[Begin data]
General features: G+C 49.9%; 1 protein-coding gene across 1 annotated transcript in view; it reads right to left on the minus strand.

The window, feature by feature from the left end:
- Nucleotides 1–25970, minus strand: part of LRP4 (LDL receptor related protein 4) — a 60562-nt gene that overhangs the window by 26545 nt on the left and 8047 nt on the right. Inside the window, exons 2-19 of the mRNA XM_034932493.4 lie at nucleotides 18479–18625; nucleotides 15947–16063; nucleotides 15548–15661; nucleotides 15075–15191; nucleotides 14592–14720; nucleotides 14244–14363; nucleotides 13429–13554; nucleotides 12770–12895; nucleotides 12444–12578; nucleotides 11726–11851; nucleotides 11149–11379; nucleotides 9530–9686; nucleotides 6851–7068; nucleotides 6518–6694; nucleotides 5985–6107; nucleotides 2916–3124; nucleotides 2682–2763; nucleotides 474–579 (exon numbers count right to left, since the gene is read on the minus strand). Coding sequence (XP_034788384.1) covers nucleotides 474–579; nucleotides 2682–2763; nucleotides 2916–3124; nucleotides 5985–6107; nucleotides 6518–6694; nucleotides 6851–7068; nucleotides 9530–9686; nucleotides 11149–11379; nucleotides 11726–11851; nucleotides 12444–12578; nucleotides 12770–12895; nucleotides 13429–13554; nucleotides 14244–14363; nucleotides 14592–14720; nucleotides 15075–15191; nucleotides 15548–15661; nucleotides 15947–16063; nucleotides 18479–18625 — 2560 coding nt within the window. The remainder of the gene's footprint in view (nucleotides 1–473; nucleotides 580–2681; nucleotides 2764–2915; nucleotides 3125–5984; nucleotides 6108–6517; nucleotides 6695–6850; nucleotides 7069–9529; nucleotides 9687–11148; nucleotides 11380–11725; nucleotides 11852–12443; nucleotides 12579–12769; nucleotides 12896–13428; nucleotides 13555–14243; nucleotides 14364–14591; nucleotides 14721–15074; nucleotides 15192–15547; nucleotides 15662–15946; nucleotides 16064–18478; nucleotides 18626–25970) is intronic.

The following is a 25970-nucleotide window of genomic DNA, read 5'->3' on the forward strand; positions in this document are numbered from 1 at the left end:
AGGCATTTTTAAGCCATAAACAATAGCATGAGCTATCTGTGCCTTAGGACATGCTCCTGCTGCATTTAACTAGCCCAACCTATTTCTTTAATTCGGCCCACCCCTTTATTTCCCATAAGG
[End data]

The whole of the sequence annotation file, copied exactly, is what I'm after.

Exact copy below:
General features: G+C 49.9%; 1 protein-coding gene across 1 annotated transcript in view; it reads right to left on the minus strand.

The window, feature by feature from the left end:
- Nucleotides 1–25970, minus strand: part of LRP4 (LDL receptor related protein 4) — a 60562-nt gene that overhangs the window by 26545 nt on the left and 8047 nt on the right. Inside the window, exons 2-19 of the mRNA XM_034932493.4 lie at nucleotides 18479–18625; nucleotides 15947–16063; nucleotides 15548–15661; nucleotides 15075–15191; nucleotides 14592–14720; nucleotides 14244–14363; nucleotides 13429–13554; nucleotides 12770–12895; nucleotides 12444–12578; nucleotides 11726–11851; nucleotides 11149–11379; nucleotides 9530–9686; nucleotides 6851–7068; nucleotides 6518–6694; nucleotides 5985–6107; nucleotides 2916–3124; nucleotides 2682–2763; nucleotides 474–579 (exon numbers count right to left, since the gene is read on the minus strand). Coding sequence (XP_034788384.1) covers nucleotides 474–579; nucleotides 2682–2763; nucleotides 2916–3124; nucleotides 5985–6107; nucleotides 6518–6694; nucleotides 6851–7068; nucleotides 9530–9686; nucleotides 11149–11379; nucleotides 11726–11851; nucleotides 12444–12578; nucleotides 12770–12895; nucleotides 13429–13554; nucleotides 14244–14363; nucleotides 14592–14720; nucleotides 15075–15191; nucleotides 15548–15661; nucleotides 15947–16063; nucleotides 18479–18625 — 2560 coding nt within the window. The remainder of the gene's footprint in view (nucleotides 1–473; nucleotides 580–2681; nucleotides 2764–2915; nucleotides 3125–5984; nucleotides 6108–6517; nucleotides 6695–6850; nucleotides 7069–9529; nucleotides 9687–11148; nucleotides 11380–11725; nucleotides 11852–12443; nucleotides 12579–12769; nucleotides 12896–13428; nucleotides 13555–14243; nucleotides 14364–14591; nucleotides 14721–15074; nucleotides 15192–15547; nucleotides 15662–15946; nucleotides 16064–18478; nucleotides 18626–25970) is intronic.

The following is a 25970-nucleotide window of genomic DNA, read 5'->3' on the forward strand; positions in this document are numbered from 1 at the left end:
AGGCATTTTTAAGCCATAAACAATAGCATGAGCTATCTGTGCCTTAGGACATGCTCCTGCTGCATTTAACTAGCCCAACCTATTTCTTTAATTCGGCCCACCCCTTTATTTCCCATAAGG